It is disappointing that the Hong Kong Rugby Club are not offering any hospitality options for the Hong Kong 7’s this year. We only found this out last week. This is not something that Keith Prowse Travel has any control of unfortunately.
A hospitality alternative I can offer is the Singapore 7’s (full details below) which is taking place the week after the Hong Kong 7’s. We could use your credit to confirm a six-night package with no balance to pay.
The HKRU made the interesting decision not to sell the premium tickets that I had originally purchased for my trip back in 2020, meaning I would have to downgrade to general admission seats if I wanted to attend this year. Call me a snob, but G/A tickets are not what I purchased from the official ticket source; furthermore, the agency is unwilling to roll my credit over for another year. I don’t blame them, honestly, as it is difficult to predict if there will be another virus outbreak or if the rising political tensions will derail the 2024 HK 7s.
The travel agency also handles the Singapore 7s tournament and offered to allow me to use my credit for that tournament the following week in April. Yes, it is disappointing that I won’t attend the HK 7s as it is a bucket list trip. I have been fascinated with Hong Kong for a long time but it appears I will have to wait to visit the iconic region. I accepted the offer to transfer my credits to the Singapore 7s tournament on 8-9 April 2023.
The hotel on offer looks great and the hospitality package at the Singapore National Stadium is similar to the package in Hong Kong with one big difference: Singapore 7s is a two-day tournament where HK 7s is three days. Less rugby for the same price?
Regardless, I am happy again to travel for a HSBC Rugby Sevens tournament and visiting a new country is also exciting. I cannot wait!
I want to be optimistic that I will finally make it to the Hong Kong Rugby Sevens tournament this April, I really do. The messaging I am seeing right now is a mixed bag, though.
First, there’s this statement from Cathy Pacific about removing restrictions for inbound international visitors to Hong Kong, likely a biased source since their business depends on international travelers:
“Cathay Pacific welcomes the Hong Kong SAR Government’s latest measures to facilitate travel to Hong Kong, especially the decision to remove the Amber Code restrictions under the Vaccine Pass for inbound persons entering Hong Kong”
However, this is in contrast to articles I am reading about the current worsening COVID situation in China as it relaxes it’s Zero-COVID policies in the wake of ongoing protests.
“The World Health Organization is concerned about a spike in COVID-19 infections in China and is supporting the government to focus its efforts on vaccinating people at the highest risk across the country, the head of the U.N. agency said on Wednesday.”
I will be in contact with my travel agency over the next six weeks to determine if I am going to attempt to make the trip or request a refund. I suspect the situation in China will worsen over the winter, not improve.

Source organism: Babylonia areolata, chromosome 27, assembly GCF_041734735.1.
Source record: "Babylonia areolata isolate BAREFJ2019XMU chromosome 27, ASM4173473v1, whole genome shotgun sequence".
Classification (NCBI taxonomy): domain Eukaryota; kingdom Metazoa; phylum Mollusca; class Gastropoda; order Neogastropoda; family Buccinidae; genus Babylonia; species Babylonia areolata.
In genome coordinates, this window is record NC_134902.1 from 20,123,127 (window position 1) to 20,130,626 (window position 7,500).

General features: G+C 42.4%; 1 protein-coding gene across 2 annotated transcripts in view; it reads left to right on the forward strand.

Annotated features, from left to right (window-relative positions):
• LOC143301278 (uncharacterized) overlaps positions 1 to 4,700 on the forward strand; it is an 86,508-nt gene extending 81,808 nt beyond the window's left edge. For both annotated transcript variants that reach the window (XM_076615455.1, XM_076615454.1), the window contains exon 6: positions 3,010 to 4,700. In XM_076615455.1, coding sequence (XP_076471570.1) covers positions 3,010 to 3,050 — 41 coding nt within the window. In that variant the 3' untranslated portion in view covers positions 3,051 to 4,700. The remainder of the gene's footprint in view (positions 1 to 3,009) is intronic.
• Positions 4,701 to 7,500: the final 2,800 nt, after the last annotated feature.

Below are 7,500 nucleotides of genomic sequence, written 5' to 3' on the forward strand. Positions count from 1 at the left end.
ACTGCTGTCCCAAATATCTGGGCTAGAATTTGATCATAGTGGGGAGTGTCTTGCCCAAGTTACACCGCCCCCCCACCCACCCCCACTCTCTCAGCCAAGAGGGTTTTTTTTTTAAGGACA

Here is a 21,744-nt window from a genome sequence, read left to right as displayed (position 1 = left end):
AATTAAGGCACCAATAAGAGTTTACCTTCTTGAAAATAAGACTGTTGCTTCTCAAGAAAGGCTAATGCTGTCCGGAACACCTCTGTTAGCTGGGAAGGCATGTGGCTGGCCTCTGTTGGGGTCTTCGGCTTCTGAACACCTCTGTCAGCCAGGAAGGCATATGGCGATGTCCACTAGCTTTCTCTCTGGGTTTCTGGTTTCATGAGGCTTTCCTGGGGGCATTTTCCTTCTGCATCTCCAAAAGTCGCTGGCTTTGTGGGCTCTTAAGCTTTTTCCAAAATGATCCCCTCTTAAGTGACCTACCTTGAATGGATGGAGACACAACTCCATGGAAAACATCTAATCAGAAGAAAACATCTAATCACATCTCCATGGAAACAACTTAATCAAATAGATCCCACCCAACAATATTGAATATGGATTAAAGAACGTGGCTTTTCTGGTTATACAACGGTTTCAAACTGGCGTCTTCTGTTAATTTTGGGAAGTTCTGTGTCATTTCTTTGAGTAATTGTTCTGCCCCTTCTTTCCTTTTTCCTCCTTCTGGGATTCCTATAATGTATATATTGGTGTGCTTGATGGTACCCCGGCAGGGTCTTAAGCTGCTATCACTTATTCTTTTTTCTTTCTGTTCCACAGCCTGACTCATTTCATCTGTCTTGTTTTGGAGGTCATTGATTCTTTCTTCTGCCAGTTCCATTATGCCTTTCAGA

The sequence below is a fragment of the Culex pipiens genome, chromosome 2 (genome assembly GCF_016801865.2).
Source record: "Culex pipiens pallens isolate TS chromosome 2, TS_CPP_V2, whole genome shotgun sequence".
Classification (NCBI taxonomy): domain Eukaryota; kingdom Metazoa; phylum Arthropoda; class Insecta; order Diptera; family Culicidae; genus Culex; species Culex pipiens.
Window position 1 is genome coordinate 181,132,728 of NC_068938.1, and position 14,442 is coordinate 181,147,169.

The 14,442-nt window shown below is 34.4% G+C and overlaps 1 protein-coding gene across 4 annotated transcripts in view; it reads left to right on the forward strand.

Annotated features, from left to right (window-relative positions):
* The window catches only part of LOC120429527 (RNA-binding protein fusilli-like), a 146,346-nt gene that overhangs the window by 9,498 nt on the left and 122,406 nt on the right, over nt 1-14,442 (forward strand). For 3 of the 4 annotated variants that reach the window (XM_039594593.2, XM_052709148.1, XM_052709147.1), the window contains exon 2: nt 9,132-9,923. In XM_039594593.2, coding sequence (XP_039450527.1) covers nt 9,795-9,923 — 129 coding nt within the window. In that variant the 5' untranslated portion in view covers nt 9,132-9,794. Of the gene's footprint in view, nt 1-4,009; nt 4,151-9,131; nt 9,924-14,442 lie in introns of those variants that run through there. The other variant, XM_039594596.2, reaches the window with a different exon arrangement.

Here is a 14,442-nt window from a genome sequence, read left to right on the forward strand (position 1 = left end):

I had been in contact with my travel agency prior to this announcement. Their response did not seem overly enthusiastic:
We have made a note that you are keen to book this event using your existing credit. Should that not be possible in 2022 it will certainly be valid for the Hong Kong 7’s in 2023 which we expect will be back to its usual March/April spot.
Considering that the HKRU has not yet announced ticketing details I have no idea if I will be able to attend in November. At this time I would say the chances are very low.
Update: The HKRFU published a F.A.Q. page with questions that fans may have about this year’s tournament. Ugh. “We are confident we will see strong local support for all the participating teams [emphasis mine]. Doesn’t sound like they’re very optimistic about a strong foreign turnout nor do they have any idea of how the quarantine rules will look in November. Even the teams will have to stick to hotel “bubbles” and won’t be able to interact with their fans. I guess this means I will have to wait until next April to attend, assuming there is not a worldwide monkeypox or polio pandemic by then.
Fabi’s condition declined over the weekend to the point where she was in a large amount of pain and could no longer hold herself up to eat or drink. I sadly made the difficult decision to let her go on Monday afternoon.
Just when we thought the world was starting to normalize a bit and had planned trips to the next two stops on the HSBC Rugby Sevens World Series, the omicron outbreak has forced the postponement of both the Canada Sevens and Los Angeles (USA) Sevens tournaments.
Canada Sevens has moved from February 26-27 to April 15-16. It turns out this is Easter weekend and I have already read some gripes online about this conflict. I personally could not care less. I’m happy we have secured our field side premium seats — we have two extra seats in case anyone reading this is looking for tickets.
Luckily, we had a bit of tip about the Canada Sevens and I was able to reschedule that hotel and airfare accordingly earlier this week. I didn’t have any issue with the L.A. travel plans, either, but only discovered the new dates when the press releases were posted online.
I have to reschedule my flights with United for a third time and contact the travel agency to push my accommodation and event ticket funds forward anther year. Yes, these are first world problems, for sure, but still very disappointing to me. My “normal life goalposts” keep moving further away. I had already begun preliminary planning to go to the Rugby World Cup Sevens in South Africa in September 2022. Next year is either going to be a hell of a travel year or continued disappointment. I will continue to hope for the best outcome but plan for the worst.